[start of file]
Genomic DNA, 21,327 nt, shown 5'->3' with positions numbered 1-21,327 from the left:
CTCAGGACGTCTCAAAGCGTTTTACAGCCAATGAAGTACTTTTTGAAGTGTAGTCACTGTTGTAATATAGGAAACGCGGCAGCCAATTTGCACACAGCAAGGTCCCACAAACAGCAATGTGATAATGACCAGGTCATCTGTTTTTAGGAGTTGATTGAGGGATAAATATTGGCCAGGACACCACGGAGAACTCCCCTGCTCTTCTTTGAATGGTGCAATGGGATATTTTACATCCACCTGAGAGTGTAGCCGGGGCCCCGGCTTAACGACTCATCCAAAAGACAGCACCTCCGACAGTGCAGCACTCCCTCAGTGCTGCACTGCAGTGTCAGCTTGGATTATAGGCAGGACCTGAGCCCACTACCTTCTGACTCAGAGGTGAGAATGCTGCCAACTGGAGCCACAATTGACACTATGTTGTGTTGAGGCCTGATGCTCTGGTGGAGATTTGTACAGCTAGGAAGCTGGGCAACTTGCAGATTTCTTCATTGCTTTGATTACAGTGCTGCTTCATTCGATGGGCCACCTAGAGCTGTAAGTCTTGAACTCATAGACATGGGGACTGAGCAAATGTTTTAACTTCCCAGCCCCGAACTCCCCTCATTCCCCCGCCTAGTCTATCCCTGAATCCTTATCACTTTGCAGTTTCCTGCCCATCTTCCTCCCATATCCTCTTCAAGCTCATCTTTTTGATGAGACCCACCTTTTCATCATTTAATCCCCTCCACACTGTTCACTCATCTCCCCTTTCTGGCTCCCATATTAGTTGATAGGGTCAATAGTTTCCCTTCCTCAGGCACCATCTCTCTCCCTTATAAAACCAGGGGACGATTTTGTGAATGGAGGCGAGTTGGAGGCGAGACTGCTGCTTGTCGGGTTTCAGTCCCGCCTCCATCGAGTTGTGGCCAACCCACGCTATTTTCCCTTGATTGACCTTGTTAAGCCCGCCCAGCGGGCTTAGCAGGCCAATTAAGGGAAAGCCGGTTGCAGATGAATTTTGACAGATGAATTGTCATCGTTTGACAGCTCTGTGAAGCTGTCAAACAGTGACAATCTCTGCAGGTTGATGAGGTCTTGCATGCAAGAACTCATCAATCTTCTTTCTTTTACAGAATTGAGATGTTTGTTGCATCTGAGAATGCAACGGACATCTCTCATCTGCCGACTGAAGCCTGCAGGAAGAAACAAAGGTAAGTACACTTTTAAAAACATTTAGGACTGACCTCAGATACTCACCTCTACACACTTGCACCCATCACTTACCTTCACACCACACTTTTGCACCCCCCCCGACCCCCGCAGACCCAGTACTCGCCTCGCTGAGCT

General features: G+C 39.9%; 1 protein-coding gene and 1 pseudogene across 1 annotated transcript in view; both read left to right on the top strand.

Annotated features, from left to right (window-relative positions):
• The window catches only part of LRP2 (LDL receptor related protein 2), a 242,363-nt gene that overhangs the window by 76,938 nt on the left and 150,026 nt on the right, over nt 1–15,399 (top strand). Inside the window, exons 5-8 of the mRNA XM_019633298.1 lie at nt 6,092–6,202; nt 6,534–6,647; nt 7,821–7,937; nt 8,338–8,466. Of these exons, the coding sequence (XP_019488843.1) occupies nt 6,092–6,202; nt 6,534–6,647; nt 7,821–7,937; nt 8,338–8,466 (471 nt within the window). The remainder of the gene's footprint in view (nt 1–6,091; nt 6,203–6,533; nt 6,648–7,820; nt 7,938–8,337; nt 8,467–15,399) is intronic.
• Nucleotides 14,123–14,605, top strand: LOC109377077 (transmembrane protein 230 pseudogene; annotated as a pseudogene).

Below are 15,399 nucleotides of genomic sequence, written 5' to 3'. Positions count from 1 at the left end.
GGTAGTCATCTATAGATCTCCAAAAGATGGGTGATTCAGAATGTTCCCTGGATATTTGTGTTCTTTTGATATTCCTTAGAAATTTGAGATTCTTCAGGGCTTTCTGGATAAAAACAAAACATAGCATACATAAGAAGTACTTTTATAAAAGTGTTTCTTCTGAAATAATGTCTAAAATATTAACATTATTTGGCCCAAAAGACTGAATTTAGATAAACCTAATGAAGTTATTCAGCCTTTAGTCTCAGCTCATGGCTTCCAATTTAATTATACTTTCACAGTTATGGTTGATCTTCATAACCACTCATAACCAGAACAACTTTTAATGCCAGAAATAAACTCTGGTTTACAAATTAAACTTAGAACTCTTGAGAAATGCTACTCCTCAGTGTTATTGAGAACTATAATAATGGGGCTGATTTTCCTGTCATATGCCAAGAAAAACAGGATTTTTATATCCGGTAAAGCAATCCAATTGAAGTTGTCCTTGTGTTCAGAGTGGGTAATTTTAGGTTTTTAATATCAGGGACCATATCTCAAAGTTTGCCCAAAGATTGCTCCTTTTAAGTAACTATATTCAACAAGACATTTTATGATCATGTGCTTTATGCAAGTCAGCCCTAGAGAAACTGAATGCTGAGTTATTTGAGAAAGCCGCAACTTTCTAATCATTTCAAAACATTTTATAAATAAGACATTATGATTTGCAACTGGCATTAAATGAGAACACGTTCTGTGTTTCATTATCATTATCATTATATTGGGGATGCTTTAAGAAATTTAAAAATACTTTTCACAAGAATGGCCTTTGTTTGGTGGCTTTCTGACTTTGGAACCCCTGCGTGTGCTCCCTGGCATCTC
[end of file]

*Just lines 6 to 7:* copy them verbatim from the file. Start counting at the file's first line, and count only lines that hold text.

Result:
• Nucleotides 14,123–14,605, top strand: LOC109377077 (transmembrane protein 230 pseudogene; annotated as a pseudogene).

Below are 15,399 nucleotides of genomic sequence, written 5' to 3'. Positions count from 1 at the left end.